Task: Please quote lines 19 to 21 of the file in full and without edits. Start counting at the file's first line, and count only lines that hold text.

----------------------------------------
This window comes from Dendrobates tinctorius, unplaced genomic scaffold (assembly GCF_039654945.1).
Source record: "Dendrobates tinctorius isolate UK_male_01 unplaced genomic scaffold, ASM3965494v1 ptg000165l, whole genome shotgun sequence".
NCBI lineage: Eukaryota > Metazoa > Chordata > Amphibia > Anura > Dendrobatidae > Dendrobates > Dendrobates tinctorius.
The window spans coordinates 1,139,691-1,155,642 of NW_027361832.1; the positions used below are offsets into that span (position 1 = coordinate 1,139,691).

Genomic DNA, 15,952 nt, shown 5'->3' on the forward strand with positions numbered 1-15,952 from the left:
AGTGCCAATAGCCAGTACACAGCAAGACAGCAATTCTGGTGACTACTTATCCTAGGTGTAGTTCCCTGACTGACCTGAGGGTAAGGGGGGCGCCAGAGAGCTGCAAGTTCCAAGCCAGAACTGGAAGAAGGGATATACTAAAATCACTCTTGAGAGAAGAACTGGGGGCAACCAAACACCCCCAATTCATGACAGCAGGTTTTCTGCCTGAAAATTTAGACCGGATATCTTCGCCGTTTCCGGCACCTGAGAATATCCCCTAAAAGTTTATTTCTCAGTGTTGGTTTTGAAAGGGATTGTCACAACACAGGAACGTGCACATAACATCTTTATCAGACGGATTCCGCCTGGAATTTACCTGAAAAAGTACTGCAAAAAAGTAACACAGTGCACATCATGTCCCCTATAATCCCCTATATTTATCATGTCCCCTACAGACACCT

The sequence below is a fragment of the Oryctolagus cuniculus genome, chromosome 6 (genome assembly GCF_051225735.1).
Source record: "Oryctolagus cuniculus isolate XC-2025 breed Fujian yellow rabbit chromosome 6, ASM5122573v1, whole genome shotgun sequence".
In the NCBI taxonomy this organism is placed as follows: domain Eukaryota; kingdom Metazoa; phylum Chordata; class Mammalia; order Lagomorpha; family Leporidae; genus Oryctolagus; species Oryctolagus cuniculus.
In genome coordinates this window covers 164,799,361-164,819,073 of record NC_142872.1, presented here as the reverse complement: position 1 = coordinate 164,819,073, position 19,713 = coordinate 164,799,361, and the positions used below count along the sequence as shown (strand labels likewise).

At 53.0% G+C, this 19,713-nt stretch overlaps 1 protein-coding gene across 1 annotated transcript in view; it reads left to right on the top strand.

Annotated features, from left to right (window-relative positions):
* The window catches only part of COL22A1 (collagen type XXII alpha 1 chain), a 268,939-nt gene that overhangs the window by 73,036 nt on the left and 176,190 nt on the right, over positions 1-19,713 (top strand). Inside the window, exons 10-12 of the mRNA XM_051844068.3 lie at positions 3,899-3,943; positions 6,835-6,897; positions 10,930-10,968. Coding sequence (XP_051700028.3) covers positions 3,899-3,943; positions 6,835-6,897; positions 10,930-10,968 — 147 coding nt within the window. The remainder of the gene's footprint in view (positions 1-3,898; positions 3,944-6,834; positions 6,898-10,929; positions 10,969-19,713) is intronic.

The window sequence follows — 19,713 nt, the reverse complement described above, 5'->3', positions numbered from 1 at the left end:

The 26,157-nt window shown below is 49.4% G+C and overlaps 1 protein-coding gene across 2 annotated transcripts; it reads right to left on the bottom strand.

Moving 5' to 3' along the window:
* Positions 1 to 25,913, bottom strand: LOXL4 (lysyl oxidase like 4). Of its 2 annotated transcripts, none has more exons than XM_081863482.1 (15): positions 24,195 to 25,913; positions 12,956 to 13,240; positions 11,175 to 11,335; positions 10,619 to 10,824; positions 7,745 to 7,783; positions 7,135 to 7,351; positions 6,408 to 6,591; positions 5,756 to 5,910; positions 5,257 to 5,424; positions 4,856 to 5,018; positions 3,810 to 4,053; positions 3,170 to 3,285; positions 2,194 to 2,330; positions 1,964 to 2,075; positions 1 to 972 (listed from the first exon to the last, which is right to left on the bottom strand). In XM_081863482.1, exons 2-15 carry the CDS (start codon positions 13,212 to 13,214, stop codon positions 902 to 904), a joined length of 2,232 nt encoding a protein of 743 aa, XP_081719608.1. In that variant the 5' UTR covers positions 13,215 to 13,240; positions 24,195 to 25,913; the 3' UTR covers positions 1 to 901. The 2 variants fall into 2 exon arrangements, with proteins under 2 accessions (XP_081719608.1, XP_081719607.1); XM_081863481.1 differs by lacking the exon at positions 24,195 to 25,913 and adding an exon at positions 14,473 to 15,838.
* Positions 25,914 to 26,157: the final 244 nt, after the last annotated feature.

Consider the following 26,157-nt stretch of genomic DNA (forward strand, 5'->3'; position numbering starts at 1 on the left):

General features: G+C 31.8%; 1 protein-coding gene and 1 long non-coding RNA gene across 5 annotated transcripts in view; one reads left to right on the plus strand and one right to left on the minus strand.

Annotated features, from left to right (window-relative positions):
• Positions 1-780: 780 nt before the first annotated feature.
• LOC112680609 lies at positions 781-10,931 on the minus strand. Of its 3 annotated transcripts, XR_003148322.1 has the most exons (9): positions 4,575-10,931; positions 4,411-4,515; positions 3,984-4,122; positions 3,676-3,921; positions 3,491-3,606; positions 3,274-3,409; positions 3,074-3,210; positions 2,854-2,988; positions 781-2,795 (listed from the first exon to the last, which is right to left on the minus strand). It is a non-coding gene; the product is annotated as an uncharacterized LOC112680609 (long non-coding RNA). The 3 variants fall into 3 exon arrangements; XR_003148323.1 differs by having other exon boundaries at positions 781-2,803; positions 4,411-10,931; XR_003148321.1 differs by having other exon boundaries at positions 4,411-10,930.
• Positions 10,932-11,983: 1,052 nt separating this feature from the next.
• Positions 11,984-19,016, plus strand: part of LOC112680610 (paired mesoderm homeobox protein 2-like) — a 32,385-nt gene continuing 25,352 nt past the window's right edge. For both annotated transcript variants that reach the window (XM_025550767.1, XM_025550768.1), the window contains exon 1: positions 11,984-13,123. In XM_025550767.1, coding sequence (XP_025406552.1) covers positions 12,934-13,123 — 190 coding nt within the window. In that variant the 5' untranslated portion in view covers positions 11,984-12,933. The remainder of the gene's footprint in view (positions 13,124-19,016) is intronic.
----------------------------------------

Consider the following 26,157-nt stretch of genomic DNA (forward strand, 5'->3'; position numbering starts at 1 on the left):

General features: G+C 31.8%; 1 protein-coding gene and 1 long non-coding RNA gene across 5 annotated transcripts in view; one reads left to right on the plus strand and one right to left on the minus strand.

Annotated features, from left to right (window-relative positions):